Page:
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Rash Mohan Saha and anr. Vs. Kristo Das Roy and ors. - Court Judgment

LegalCrystal Citation
CourtKolkata
Decided On
Judge
Reported in47Ind.Cas.412
AppellantRash Mohan Saha and anr.
RespondentKristo Das Roy and ors.
Cases ReferredMina Kumari Bibi v. Bijoy Singh
Excerpt:
transfer of property (act iv of 1882), section 53 - preference to one creditor--mortgage in favour of creditor to secure payment of genuine debt, validity of, as against other creditors. - .....subsequent to the execution of the mortgage-bond. the learned subordinate judge has found that in fact defendants nos. 1 to 3 owed to the plaintiff on the date of the bond the amount secured thereby, and he has made against them a money-decree for the amount claimed in the suit, a sum of rs. 6,000. he has dismissed the suit as against defendants nos. 4 to 6 on the ground that the bond in fact represents a fraudulent preference given by defendants nos. 1 to 3 to one creditor, namely, the plaintiff, over others, or in other words, that the bond was executed not so much to secure re-payment to the plaintiff as to protect the defendants nos. 1 to 3 and to enable them to retain their properties against the claims of other creditors.2. in appeal, it is contended before us that even on his own.....
Judgment:

1. This appeal arises out of a suit brought on a mortgage-bond. The mortgage-bond was executed by defendants Nos. 1 to 3 in favour of the plaintiff on the 16th Falgoon 1318, to secure the payment of a sum of Rs. 16,000. The defendants Nos. 4 to 6 in the suit were the purchasers of the mortgaged properties in execution of a money-decree obtained by them against the mortgagors subsequent to the execution of the mortgage-bond. The learned Subordinate Judge has found that in fact defendants Nos. 1 to 3 owed to the plaintiff on the date of the bond the amount secured thereby, and he has made against them a money-decree for the amount claimed in the suit, a sum of Rs. 6,000. He has dismissed the suit as against defendants Nos. 4 to 6 on the ground that the bond in fact represents a fraudulent preference given by defendants Nos. 1 to 3 to one creditor, namely, the plaintiff, over others, or in other words, that the bond was executed not so much to secure re-payment to the plaintiff as to protect the defendants Nos. 1 to 3 and to enable them to retain their properties against the claims of other creditors.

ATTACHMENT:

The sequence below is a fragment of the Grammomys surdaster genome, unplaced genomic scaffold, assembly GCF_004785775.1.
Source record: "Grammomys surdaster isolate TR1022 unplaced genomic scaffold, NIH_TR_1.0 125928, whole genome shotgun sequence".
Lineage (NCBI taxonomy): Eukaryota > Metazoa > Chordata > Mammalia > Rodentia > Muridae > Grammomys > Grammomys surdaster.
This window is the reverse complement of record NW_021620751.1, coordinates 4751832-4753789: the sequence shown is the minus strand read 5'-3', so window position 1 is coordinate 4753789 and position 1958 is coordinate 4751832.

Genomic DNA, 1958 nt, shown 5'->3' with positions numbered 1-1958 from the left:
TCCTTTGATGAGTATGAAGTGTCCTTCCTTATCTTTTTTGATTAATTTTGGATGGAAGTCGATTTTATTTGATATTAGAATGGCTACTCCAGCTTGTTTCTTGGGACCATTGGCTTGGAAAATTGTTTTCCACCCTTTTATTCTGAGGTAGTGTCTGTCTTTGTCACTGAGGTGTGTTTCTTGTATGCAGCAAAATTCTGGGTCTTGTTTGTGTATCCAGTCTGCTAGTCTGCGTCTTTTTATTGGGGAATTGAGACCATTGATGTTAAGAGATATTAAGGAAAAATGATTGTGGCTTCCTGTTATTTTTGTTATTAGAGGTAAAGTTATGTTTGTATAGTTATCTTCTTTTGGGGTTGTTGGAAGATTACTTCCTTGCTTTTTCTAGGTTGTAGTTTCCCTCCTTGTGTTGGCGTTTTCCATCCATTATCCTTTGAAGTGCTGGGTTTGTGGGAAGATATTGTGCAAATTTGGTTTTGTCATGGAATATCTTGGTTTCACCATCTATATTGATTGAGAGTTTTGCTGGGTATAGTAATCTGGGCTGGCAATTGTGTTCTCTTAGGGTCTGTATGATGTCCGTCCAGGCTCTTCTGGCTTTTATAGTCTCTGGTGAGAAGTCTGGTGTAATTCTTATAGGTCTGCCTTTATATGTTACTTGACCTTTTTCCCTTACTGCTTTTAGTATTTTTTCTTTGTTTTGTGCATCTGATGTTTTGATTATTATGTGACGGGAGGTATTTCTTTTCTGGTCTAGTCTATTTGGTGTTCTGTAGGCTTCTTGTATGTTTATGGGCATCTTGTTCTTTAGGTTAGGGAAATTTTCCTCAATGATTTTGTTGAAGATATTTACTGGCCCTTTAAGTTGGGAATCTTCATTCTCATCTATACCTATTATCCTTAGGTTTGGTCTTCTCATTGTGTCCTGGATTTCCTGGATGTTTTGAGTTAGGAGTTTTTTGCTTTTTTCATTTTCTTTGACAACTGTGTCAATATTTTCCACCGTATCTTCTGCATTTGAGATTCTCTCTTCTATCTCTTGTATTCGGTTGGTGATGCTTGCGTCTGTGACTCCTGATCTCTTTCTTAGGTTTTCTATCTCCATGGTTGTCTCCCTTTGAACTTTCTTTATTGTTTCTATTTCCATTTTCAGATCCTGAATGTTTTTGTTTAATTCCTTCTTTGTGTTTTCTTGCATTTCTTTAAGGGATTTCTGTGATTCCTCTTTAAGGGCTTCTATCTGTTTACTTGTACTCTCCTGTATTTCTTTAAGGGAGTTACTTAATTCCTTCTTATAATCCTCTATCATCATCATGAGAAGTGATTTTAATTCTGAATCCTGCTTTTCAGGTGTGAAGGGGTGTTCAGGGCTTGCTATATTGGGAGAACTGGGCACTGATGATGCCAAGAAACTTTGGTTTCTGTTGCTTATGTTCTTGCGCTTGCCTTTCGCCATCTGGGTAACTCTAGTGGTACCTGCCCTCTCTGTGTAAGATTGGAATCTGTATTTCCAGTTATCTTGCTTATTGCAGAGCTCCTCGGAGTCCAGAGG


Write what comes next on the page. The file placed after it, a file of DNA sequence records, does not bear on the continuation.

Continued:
2. In appeal, it is contended before us that even on his own findings the learned Subordinate Judge's decision cannot be upheld. On the other hand the respondents seek to support his decision by contending, firstly, that in fact on the day on which the bond was executed there was nothing due by defendants Nos. 1 to 3 to the plaintiff, and secondly, by contending that even if there was such a debt due yet by the bond a benefit was reserved to the debtor, it representing or concealing merely a secret trust in favour of the mortgagors.

3. As to the question of the debt it is not disputed that as a matter of fact defendants Nos. 1 to 3 had transactions with the plaintiff for a series of years extending from 1307 to 1318. But it is contended that there was no arrangement made that; interest should be charged by the plaintiff or paid by the defendants. We have been referred to many passages of the evidence in support of that contention, but we find there is ample oral evidence in support of the agreement to pay interest. No doubt there are some discrepancies in that evidence as to the existence of what is spoken of as Falat books, and no doubt it is the case that the Falats spoken of as kept by the firm of Pitamber and Nilamber from which the moneys were actually taken for the benefit of the defendants have not been produced. Bat simply because the plaintiff and the defendants are relations, we see no improbability in the plaintiff's claiming and requiring them to pay interest on advances made to them. The oral evidence on the point is supported by many entries in the plaintiff's books of account, and is also further supported by the fact that the plaintiff himself had apparently to pay interest to the firm from which the money was actually taken. It has been suggested that that firm and the plaintiffs firm are really one and the same. But no doubt though there is a 'close relationship -between the partners, it cannot be said, and in fact there is no evidence to show, that the businesses are not separate and independent, for these reasons we agree with the learned Subordinate Judge in holding that on the day the bond was executed there was a sum of Rs. 18,000 and odd due by the defendants Nos. 1 to 3 to the plaintiff and that after granting a remission of a sum of Rs. 2,000 the plaintiff obtained the bond in question for the sum of Rs. 16,000 due and owing to him.